Message for the Fourth Sunday of Lent, 2018
Based on: Numbers 21: 4-9; John 3: 14-21

Have you ever found yourself in a bad time in our life, and you prayed to God for things to get better, and it seemed your prayer was going unanswered?
Perhaps a relationship with someone you love is broken: a spouse, a sibling, a child or friend, and the heartache won’t go away.
Or maybe your finances were in a bad state, or you were out of work.
Or maybe your boss was making your life miserable and you couldn’t afford to quit work so had to put up with it– or maybe you were out of work for some time.
Perhaps a family member –or maybe even you yourself was suffering long term or chronic illness that just keeps you down and each day is a fight just to get going.
Everyday life can be a challenge, and there are times when each day is exhausting. It can feel like you’re living under a perpetual cloud.
Remember Joe Bltsfk from the L’il Abner Cartoon strip or Eyore? Ever been there?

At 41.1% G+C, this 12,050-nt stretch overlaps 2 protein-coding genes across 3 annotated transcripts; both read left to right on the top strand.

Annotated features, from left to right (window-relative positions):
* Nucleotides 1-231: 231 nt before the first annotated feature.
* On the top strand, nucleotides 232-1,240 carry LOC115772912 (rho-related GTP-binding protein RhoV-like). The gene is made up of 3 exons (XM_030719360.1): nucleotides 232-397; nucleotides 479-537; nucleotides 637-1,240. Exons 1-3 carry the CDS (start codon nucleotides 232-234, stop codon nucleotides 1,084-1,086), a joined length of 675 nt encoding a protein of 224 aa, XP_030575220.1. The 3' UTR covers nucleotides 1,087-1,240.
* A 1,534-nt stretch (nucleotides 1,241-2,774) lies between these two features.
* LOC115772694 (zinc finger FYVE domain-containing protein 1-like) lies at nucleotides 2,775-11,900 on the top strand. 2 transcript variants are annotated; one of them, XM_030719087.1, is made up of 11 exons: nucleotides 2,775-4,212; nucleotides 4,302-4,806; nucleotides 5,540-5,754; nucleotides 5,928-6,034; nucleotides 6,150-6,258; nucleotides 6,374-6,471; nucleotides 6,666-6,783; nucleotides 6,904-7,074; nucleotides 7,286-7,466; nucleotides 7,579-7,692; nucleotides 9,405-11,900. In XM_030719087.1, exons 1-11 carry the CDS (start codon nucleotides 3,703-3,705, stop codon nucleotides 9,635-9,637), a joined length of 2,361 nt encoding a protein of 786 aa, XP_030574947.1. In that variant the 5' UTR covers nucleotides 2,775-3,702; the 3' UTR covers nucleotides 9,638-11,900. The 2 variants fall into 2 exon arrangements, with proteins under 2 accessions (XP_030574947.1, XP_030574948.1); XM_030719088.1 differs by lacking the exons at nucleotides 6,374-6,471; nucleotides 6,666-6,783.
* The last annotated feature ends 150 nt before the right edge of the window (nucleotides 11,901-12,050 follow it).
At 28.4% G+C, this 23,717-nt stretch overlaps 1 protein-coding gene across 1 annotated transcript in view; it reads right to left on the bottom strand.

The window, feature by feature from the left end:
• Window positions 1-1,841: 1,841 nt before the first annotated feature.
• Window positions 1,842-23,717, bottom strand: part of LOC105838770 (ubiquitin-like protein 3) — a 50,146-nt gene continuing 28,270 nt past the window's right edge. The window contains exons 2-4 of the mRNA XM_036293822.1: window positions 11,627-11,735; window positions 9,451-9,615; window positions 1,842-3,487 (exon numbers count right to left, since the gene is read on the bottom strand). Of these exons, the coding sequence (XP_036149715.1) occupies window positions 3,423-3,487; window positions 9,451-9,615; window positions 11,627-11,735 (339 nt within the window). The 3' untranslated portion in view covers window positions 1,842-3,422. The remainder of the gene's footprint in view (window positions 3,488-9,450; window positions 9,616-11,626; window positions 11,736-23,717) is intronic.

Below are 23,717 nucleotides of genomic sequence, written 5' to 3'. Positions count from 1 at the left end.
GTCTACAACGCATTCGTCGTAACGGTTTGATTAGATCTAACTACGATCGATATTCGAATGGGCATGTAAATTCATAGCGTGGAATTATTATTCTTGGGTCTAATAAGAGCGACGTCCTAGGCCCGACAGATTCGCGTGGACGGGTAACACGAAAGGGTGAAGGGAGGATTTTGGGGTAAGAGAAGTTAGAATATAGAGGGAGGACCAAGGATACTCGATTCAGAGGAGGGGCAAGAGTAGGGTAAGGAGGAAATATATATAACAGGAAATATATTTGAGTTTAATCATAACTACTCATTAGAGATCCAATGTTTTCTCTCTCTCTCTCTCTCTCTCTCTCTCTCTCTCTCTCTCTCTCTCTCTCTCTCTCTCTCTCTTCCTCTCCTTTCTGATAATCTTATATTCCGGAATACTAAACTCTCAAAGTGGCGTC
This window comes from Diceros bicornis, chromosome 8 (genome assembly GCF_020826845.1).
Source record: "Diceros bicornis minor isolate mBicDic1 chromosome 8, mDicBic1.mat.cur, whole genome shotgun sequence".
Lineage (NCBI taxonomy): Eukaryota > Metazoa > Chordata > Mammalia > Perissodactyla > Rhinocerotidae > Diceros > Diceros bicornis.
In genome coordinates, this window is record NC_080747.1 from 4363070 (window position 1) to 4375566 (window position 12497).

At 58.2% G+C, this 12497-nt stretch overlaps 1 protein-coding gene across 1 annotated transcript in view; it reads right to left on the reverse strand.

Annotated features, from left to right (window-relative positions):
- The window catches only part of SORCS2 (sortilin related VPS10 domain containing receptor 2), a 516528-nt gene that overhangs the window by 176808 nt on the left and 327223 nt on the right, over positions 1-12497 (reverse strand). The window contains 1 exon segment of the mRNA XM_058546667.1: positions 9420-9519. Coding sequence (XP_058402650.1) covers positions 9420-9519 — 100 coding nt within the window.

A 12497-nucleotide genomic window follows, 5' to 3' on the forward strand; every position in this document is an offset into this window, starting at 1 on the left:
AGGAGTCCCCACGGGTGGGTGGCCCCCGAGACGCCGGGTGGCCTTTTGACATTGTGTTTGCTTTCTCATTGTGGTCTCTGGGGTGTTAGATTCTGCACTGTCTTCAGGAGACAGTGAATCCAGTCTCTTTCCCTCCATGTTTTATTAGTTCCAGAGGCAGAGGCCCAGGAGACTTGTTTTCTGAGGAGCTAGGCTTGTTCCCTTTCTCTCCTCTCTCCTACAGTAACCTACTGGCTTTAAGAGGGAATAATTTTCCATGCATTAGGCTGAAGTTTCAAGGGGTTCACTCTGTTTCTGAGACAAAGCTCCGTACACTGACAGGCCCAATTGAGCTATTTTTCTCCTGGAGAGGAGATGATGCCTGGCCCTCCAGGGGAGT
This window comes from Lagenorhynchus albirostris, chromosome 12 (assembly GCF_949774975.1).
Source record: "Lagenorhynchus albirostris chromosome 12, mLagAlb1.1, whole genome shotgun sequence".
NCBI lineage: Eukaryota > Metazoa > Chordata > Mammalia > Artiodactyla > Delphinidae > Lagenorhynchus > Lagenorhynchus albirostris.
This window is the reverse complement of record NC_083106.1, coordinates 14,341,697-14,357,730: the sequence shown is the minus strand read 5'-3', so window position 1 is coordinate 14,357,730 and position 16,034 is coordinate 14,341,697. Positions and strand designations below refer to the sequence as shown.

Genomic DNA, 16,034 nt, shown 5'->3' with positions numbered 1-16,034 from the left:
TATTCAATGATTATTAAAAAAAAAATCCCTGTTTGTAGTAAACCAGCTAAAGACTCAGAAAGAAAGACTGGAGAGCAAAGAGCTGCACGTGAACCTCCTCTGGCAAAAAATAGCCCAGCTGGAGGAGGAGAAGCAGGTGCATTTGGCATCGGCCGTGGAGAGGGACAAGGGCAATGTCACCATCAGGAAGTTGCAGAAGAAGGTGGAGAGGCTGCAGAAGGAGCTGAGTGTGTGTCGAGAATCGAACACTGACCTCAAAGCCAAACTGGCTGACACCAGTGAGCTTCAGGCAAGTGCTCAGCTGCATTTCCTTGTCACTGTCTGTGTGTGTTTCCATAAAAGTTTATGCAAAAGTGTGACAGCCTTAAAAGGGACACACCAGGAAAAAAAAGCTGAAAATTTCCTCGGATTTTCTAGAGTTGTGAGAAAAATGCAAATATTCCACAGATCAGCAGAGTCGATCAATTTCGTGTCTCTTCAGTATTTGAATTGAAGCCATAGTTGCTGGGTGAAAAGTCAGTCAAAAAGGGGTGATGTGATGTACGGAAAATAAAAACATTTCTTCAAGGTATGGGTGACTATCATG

I think at some point in our lives, we’ve all been in a place where we didn’t want to be. And God didn’t seem to be there …. and maybe, just maybe you start to question your faith. It’s an uncomfortable place to be…. like being in a dark tunnel with no apparent light at the end of it.
Now, imagine if that went on for FOUR decades, and you were traveling with a large group of people, people of all ages, from babies to elderly folk, and you’re crossing a desert, living in a tent, never quite sure if you have enough food, or water each day – well there’s some food, enough to keep you just alive. So, you start to question the people who are supposed to be leading you across this God-forsaken desert, can life honestly get any worse? And you feel like God really has forsaken you, and well, you’ve just had enough of it! So, you rile out against your leader Moses and also against the Lord! And this, is the story of the Exodus in a nutshell.
Our reading from the book of Numbers is the last story of what are sometimes called the murmuring or complaining stories from the journey of the Israelites to the land promised them by the Lord God Almighty, the God of their ancestors, the God who chose Moses to lead them out of slavery. Multiple times in the journey the people become fed up, and cried out against Moses.